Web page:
CBDC’s Offer Better Privacy Propositions Than Big Tech Digital Currencies: New York Fed


  • Fed research concludes that government-issued digital currencies offer better user data privacy than private companies' digital assets.
  • However, CBDCs are not the answer to all problems relating to the privacy of payment data.

The research paper titled, “Monetizing Privacy,” by Rodney Garratt Professor of Economics at the University of California, Santa Barbara (UCSB) and Michael Lee, an economist at Federal Reserve Banks – Federal Reserve Bank of New York, states that central bank digital currency (CBDCs) will outperform the private company-based stablecoins such as Libra in protecting the privacy of user payment transaction data.

According to the research, the big tech firms are susceptible to selling users' payment data to firms searching for an extra buck to boost their profits. It further states that a digital currency offered by these big tech firms such as Libra, led by Facebook and VISA’s digital currency, could lead to troubling cases of data privacy.

A follow-up post on the NY Fed blog by Lee and Garratt states some of these companies could become monopolies as more users join their platform and give them their data. Transactions using digital currencies will enable big tech firms with a competitive advantage to stack up on transaction data, further killing competition across the market. The post reads,

“This gap in product quality enables the [monopoly] firm to set discriminatory prices between payment types, taking into account the profit-maximizing quantity of data it would like to extract from consumers.”

“As a consequence, consumers obtain only a small share of the surplus generated from their data.”

The paper further states that public digital cash such as Bitcoin (BTC) could mitigate data monopoly by big tech firms. However, volatility in prices, fluctuating blockchain fees, and the rising costs of energy by BTC mining raise adoption issues.

A case for central bank digital currencies

The financial payment system is turning digital as the world battles with social distancing due to the global Corona Virus pandemic. With private big tech–owned digital currencies failing in offering users privacy on their transaction data, the research paper focused on government-issued CBDCs as the solution to privacy concerns.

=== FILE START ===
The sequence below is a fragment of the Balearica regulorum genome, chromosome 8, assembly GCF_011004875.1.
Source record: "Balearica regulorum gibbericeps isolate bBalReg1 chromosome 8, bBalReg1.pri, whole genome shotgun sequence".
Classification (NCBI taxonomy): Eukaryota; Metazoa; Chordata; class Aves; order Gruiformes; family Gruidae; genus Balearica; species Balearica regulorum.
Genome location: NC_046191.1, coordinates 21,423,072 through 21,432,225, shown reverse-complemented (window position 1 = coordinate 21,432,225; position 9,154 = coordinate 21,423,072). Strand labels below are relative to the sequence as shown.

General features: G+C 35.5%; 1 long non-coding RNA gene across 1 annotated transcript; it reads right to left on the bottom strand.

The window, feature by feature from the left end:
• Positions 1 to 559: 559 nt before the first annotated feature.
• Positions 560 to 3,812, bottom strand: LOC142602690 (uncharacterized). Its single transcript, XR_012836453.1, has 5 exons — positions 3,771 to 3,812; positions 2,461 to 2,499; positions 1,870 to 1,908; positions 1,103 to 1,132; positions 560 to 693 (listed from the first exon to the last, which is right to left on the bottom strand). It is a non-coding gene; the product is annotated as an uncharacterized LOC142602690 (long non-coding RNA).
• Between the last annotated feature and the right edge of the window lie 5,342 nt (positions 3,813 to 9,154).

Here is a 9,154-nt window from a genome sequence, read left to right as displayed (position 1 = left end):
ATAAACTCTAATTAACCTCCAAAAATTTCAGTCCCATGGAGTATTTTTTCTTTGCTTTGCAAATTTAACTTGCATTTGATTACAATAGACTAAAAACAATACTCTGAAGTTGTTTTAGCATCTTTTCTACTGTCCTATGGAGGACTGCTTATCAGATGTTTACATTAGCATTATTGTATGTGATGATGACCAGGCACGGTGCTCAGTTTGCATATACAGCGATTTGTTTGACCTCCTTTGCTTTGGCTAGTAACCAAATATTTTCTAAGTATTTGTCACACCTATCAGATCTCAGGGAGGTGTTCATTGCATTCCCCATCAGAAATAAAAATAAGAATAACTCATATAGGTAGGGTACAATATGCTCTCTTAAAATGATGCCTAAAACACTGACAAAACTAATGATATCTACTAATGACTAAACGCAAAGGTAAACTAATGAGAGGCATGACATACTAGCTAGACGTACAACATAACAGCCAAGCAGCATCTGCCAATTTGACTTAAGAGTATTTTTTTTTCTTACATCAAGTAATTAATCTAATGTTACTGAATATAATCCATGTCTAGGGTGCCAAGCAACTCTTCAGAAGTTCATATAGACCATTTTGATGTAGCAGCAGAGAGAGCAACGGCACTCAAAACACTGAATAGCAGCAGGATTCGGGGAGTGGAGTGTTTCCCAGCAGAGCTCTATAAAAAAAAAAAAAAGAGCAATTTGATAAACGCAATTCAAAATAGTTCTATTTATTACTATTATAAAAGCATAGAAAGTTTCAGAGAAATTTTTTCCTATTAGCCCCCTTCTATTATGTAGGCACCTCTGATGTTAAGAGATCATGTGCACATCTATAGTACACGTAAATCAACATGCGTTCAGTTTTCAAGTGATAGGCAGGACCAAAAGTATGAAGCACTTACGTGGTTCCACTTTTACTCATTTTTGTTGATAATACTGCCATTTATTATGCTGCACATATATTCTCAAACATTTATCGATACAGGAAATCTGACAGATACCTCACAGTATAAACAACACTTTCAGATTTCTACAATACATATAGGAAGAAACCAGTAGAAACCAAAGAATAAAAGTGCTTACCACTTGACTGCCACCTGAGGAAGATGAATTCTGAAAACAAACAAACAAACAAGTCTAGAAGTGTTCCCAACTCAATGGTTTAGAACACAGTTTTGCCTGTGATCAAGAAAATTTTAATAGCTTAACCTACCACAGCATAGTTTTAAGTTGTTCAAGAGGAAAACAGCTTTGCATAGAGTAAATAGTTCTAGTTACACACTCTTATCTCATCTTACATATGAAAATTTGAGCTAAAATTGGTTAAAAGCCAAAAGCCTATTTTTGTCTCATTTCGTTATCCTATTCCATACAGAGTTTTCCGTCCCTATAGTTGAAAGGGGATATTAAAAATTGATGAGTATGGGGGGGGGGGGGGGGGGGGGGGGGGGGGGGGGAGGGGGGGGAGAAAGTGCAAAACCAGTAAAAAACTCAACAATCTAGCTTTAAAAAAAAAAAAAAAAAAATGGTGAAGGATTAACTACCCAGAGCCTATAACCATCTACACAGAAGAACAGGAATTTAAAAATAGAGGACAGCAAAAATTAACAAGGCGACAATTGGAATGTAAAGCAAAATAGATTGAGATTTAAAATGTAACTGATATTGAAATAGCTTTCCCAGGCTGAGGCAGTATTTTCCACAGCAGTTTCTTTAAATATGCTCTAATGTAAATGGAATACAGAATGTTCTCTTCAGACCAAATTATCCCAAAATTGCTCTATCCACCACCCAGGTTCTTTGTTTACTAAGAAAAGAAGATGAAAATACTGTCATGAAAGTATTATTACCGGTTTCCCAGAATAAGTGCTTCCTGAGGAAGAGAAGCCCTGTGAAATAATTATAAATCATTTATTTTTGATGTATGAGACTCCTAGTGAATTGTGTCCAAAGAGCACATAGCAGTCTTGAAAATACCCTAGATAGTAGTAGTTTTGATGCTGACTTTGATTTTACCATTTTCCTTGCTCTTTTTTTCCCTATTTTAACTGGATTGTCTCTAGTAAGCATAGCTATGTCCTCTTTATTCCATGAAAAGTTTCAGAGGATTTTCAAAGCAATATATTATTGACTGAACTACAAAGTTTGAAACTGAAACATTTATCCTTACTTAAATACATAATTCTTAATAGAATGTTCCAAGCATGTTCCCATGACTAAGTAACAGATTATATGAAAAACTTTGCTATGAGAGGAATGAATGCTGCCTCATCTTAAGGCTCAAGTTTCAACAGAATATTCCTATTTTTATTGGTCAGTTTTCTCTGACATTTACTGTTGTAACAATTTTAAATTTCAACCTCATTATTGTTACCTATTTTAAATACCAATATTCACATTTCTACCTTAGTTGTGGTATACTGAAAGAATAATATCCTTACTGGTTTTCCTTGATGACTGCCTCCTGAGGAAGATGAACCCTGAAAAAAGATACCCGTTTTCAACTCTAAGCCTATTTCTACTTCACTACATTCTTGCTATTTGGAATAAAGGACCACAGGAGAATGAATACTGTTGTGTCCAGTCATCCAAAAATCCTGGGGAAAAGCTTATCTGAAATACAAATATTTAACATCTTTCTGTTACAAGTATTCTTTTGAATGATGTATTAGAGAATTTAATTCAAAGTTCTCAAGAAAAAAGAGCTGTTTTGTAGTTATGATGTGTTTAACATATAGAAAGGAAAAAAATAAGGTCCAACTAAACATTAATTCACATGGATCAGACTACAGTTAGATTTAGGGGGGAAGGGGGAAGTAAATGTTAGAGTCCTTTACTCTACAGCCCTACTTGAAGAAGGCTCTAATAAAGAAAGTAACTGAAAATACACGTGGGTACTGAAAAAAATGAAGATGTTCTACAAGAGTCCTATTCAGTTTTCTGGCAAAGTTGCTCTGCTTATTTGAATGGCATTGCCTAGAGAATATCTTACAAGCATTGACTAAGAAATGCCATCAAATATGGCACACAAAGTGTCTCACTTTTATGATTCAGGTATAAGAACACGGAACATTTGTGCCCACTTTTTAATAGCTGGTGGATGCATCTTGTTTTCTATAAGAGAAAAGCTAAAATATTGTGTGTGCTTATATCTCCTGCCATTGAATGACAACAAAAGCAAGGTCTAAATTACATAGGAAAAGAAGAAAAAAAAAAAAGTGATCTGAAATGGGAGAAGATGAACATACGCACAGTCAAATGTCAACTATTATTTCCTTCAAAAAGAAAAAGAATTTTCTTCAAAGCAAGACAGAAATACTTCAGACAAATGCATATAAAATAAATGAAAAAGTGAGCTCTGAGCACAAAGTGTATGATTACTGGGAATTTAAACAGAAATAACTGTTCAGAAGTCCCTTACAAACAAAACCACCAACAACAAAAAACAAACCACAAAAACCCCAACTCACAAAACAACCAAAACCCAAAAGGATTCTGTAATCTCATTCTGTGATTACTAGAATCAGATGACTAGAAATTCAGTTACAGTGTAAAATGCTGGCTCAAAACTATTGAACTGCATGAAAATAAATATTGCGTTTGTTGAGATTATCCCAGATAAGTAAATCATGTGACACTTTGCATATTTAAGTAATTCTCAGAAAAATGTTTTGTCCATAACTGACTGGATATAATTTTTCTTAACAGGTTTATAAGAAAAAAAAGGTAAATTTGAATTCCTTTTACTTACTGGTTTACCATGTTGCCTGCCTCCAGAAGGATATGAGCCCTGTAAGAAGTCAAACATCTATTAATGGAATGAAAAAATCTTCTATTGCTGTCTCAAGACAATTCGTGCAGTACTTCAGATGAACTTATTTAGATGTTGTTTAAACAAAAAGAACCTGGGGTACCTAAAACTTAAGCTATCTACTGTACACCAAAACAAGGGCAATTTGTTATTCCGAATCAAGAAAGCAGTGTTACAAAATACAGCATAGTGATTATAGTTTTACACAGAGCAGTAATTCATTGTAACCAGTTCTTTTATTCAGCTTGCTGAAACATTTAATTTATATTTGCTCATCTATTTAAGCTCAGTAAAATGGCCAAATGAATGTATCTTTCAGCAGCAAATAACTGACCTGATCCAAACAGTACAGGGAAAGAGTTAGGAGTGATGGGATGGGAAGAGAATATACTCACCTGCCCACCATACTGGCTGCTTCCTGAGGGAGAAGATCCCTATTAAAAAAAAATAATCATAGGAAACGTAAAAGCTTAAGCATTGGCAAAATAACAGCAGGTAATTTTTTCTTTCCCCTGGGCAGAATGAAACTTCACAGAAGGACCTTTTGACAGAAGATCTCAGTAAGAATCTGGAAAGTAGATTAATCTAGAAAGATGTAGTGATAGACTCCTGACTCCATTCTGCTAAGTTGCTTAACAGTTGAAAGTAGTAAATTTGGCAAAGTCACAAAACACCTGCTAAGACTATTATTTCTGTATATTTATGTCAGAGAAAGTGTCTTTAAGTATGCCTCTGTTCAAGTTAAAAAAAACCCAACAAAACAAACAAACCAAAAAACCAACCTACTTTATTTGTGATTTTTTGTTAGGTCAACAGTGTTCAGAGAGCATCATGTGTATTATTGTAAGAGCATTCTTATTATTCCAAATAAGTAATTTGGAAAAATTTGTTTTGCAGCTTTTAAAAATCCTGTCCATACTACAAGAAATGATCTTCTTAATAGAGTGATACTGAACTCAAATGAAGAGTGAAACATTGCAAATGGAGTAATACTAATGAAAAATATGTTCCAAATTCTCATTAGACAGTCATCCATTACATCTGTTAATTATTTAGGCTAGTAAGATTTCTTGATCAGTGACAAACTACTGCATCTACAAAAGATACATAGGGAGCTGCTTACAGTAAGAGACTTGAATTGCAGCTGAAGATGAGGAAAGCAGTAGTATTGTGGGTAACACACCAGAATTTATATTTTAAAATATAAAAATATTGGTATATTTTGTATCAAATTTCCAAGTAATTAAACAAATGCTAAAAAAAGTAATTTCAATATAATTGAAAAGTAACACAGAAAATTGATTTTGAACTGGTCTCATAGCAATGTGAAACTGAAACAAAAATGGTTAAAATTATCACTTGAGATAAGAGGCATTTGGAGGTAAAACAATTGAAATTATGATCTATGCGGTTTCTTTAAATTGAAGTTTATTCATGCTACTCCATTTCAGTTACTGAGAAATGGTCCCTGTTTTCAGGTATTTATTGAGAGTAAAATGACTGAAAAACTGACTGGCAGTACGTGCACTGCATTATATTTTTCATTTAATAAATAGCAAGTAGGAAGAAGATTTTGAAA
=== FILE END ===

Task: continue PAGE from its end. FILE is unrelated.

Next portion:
The paper further states that a CBDC could also function as a measure against big tech data monopolies. CBDCs, however, not only offer increased privacy to users but also reduces the overall cost of fees and are environmentally friendly. The post reads,

“Nevertheless, the possibility that a privacy-preserving digital payment method may improve consumer welfare represents a relevant consideration for central banks to take into account.”

Regulators and authorities are urged to create policies around the privacy-enabled digital cash to ensure users are protected. Moreover, Garratt and Lee further claim that the privacy digital currency's design should ensure that “the ability for consumers to purchase products without revealing their private data to vendors” is factored during development.

‘CBDCs not the answer to all privacy problems’

Despite the benefits CBDCs offer over big tech-built digital currencies, the paper notes that they also pose their own challenges in transactions. A “reliable and robust system” must be built to ensure that the privacy-preserving platform is secure at all times.

Notwithstanding, looking at “the commitment to privacy, regulators and lawmakers would have to rethink how to adapt current anti-money laundering practices.” Finally, a privacy-enabled CBDC could also affect the banking industry and financial systems, the report noted.

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